My Sunday column on preventing online identity theft offered tips from cyber-security experts. Here three more tips, including one from a reader.
1) Column reader Curtis Carroll, a map company sales manager in West Sacramento, recommends getting a "security freeze" on your credit files. He's had them for about 10 years with each of the three credit reporting bureaus (Experian, TransUnion and Equifax). To him, it's peace of mind. "If I lose my wallet, I have to replace my credit cards and driver's license. But I don't have to worry that someone is trying to open accounts in my name," Carroll said.
With a security freeze, if someone tries to use your name to open an account, the access to your credit files is denied. If you're applying for a job, car loan, mortgage or anything else requiring a credit check, you can have the security freeze temporarily lifted.
If you're a victim of ID theft and have filed a police report, a security freeze is free. Otherwise, there's a small fee: If you're younger than 65, it costs $30 total ($10 per credit reporting bureau). If you're 65 or older, it's $15 total ($5 per credit reporting bureau).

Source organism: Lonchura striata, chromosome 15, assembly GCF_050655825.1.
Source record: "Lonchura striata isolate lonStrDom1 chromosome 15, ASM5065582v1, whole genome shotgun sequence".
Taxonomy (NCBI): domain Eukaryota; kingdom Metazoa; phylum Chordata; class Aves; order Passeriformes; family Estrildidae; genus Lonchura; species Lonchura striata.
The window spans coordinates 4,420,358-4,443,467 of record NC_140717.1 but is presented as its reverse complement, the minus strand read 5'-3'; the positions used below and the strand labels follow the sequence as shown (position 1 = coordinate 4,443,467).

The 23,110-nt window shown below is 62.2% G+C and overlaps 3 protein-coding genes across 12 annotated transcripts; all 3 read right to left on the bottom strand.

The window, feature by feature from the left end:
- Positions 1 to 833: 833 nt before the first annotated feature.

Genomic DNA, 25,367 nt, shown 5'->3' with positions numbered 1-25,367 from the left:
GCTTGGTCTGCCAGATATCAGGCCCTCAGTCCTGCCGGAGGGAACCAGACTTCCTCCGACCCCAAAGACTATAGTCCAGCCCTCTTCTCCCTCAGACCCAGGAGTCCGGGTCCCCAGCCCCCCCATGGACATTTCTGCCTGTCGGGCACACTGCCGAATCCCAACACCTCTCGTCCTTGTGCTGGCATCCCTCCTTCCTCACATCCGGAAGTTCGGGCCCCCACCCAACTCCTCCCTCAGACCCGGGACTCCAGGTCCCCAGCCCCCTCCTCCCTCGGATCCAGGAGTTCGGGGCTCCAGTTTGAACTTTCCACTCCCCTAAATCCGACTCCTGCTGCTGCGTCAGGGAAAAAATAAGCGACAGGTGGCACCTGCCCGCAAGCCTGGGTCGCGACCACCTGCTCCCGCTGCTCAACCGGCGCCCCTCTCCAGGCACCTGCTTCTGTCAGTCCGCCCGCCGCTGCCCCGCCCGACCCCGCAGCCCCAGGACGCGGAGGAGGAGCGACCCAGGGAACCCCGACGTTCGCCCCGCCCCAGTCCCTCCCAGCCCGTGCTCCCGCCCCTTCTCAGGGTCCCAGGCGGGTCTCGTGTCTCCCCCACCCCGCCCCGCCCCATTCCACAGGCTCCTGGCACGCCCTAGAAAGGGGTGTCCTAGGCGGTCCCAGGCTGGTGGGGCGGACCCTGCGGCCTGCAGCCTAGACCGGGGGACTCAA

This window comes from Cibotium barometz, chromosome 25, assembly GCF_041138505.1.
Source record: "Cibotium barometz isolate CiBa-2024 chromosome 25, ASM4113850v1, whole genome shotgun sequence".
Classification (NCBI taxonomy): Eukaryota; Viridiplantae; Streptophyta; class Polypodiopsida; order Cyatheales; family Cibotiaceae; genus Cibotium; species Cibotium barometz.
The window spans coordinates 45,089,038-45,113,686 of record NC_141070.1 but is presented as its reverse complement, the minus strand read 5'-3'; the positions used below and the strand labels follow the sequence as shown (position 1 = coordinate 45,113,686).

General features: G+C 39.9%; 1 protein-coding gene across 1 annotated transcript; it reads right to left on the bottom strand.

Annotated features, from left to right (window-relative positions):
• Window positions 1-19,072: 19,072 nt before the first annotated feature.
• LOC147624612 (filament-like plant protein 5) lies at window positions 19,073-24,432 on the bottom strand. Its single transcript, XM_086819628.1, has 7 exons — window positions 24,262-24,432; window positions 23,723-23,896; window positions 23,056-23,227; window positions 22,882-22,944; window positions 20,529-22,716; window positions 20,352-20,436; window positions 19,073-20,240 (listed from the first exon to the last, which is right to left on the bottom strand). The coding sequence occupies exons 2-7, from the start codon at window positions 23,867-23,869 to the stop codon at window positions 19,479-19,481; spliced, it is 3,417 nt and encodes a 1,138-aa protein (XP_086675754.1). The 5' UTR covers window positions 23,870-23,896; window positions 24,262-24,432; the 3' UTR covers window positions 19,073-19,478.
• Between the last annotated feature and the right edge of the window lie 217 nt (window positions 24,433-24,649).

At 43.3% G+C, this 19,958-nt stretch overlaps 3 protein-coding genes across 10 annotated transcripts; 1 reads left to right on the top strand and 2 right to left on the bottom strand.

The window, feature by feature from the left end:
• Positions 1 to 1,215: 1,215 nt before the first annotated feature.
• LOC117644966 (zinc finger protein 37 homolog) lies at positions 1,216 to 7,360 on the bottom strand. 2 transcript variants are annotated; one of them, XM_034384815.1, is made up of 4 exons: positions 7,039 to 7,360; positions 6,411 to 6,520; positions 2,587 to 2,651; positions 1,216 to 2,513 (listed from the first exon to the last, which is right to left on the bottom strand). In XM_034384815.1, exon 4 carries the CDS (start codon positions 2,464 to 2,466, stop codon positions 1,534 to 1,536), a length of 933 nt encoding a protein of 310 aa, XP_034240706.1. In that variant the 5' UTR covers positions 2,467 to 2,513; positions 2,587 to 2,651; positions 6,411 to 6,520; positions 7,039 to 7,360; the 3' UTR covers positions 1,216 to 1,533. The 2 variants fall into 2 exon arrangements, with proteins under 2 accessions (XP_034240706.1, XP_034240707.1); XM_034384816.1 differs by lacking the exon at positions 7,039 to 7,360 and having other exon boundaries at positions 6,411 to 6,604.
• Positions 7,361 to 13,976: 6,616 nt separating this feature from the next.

For a full explanation and how-tos on security freezes, check with the state Office of Privacy Protection
2) Want to see what's on your annual credit reports? The best -- and free -- source is AnnualCreditReport.com Every 12 months, you're entitled to a free copy of your credit report from each of the three credit reporting bureaus: Equifax, Experian and TransUnion. It's a great way to ensure that your credit history is accurate and that no fraudulent accounts have been set up in your name. Request your copy online or by phone: (877) 322-8228
3) Another good cyber-security source: OnGuardOnline.gov
Sponsored by the Federal Trade Commission, it's got great info on computer/Wi-Fi security, online scams (investing, shopping, etc.), mobile apps, etc. There's also a special section for parents on protecting your kids online.